Monday, April 18, 2022

Aimo Koivunen - A Harrowing WWII Story

It’s hard to imagine the rigors of battle or the stress of fighting or fleeing for your life in a war situation. I can only imagine how any advantage would be a boon if you knew the enemy was closing in. Today, we’re going to look at a unique story from WWII, a Finnish soldier who survived the impossible.

Aimo Koivunen

In March of 1944, Finland had been fighting the Nazis for several months. Aimo Koivunen was part of a team of soldiers on ski patrol searching out the German forces. When his team came across a Nazi camp, the German’s gave chase. Aimo followed his fellow soldiers but fell behind. 


He was racing as fast as he could but the Nazi soldiers were closing in on him and he couldn’t see the rest of his team. He had one hope. In his pocket, he had a vial of perviten pills, tablets given by the German command to help their soldiers have an edge in battle. (These tablet were what we call meth today.) I didn’t find out why Aimo had this vial of pills.


Ski Patrol

Because he was fleeing on skis and the temperatures were so cold, Aimo’s mittens hindered his ability to take a tablet. He dumped the whole vial into his palm and downed them all—enough methamphetamines for a whole squad of soldiers. 


Aimo did get the boost he needed and escaped the German soldiers, but he also lost his team and ended up disoriented and unsure where he was. He saw hallucinations but one of the strangest happenings was when he thought he was approaching a camp of his fellow soldiers but they turned out to be Nazis. 


Pervitin Container from 
WWII, Wikimedia

By the time he realized his mistake, it was too late to turn around, so he skied right through the center of the camp. The Germans thought he was a fellow soldier, so as he skied past their tents, they moved their boots aside for him. They ended up giving chase again and he managed to evade them after a day of hard skiing. 


Stumbling on an abandoned cabin, Aimo went inside and made a fire to warm up. Only he made the fire in the middle of the floor and fell asleep. He woke up to find the cabin on fire and moved away from the fire. He fell asleep again but did wake in time to somehow get out of the cabin before it collapsed on him.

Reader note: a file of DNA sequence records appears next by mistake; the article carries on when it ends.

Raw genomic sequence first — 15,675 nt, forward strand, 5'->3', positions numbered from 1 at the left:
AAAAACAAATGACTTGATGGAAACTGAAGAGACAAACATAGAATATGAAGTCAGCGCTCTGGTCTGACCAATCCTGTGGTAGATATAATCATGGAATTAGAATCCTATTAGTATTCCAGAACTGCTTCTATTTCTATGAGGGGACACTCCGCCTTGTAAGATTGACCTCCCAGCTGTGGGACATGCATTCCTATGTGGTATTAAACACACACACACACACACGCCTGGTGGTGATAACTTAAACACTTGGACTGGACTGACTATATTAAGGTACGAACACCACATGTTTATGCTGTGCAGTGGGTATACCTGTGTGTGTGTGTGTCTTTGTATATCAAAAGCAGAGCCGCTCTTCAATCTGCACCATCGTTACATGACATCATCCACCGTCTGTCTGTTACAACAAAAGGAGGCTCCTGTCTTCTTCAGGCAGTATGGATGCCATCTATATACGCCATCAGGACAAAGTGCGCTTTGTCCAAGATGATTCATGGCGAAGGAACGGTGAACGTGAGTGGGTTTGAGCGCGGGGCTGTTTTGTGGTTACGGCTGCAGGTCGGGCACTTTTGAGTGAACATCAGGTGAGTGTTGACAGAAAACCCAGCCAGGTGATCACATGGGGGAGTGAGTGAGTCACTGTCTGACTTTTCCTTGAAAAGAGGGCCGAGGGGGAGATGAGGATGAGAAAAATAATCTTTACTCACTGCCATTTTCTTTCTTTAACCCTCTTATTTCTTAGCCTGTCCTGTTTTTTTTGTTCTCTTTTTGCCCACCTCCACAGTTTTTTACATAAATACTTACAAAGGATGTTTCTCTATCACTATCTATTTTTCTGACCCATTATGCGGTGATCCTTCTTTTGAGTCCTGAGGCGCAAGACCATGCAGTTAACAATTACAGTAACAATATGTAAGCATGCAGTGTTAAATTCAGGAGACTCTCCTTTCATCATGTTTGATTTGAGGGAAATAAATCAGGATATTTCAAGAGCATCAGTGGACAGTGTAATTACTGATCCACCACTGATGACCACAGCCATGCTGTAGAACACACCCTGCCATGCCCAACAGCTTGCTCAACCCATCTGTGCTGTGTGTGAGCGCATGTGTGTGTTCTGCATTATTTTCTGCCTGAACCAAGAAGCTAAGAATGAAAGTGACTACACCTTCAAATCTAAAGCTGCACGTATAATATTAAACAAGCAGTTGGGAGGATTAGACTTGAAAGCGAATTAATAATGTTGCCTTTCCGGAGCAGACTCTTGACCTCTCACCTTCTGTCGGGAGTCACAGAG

He found a second shelter from the cold—an abandoned German encampment. He didn’t realize they had booby-trapped the camp as they left until he stepped on a land mine. The explosion took off his foot and threw him into a ditch thirty feet away. 


Siberian Jay

Aimo stayed in the ditch figuring he would die. He had no help, no way to contact anyone, and was still not over the effects of the drugs he’d taken. The temperatures had dipped close to 0° F. His only sustenance were pine needle tea, and a Siberian jay that he caught and ate raw.


A patrol of Finns stumbled across him as he lay in the ditch. They were not equipped to help him or to get him to safety. He was hovering near the brink of death. They promised they would send someone for him and, true to their word, they sent a rescue party. His rescuers took him to a field hospital to get help. 


Aimo Koivunen
in uniform
By this time Aimo had been missing for two weeks. They discovered he’d skied 250 miles through snow and frigid temperatures. At the hospital, his pulse was 200 beats a minute and he only weighed 96 pounds. 


Aimo was treated and went on to live to the age of 71. He didn’t like to talk about his time in the war but he did write about his experience with the meth and the trip through the snow and cold. He entered the story in a magazine competition and won 2nd place for the story.


I live in the desert and can’t imagine surviving the cold, let alone all the injuries and drug hallucinations. This story amazes me every time I read about it. Have you ever heard of Aimo Koivunen? What are your thoughts? I would love to hear from you.

Nancy J Farrier is an award-winning author who lives in Southern Arizona in the Sonoran Desert. She loves the Southwest with its interesting historical past. When Nancy isn’t writing, she loves to read, do needlecraft, play with her cats, and spend time with her family. You can read more about Nancy and her books on her website:


  1. Thanks for posting today. I've never heard of this man. I can't imagine surviving what Mr. Koivunen did. I didn't know armies were supplied with meth or ANY drugs, I wouldn't have assumed a soldier would take drugs.

    1. Connie, I had no idea about this either. I do not believe this is a current day practice. This story is pretty crazy. Thanks for commenting.

    2. Narcotics have been used in combat for a very long time. The German and Imperial Japanese were issued Pervitin and other stimulants to combat fatigue. These 'wonder drugs' were also prescribed on the home front (there's some very interesting reading on Pervitin being employed to try to lift general morale as the war effort was going poorly.) The US were also issued benzidrine, among many other drugs.

    3. This is definitely still a current practice, especially in the US. We just don't hear as much about it as we'd like to.

  2. Wow, this is pretty crazy! I had never heard of him, but I feel like I learn a lot of history through your posts. Thank you!

    1. Thank you, Linda. I’m glad you enjoy the posts.

  3. Wow! It's amazing that he lived. The Nazis taking meth explains a lot. Thanks for sharing.

  4. The Fins were actually allied with Germany. Aimo fought in both the Winter War, and the Continuation War campaigns of WWII.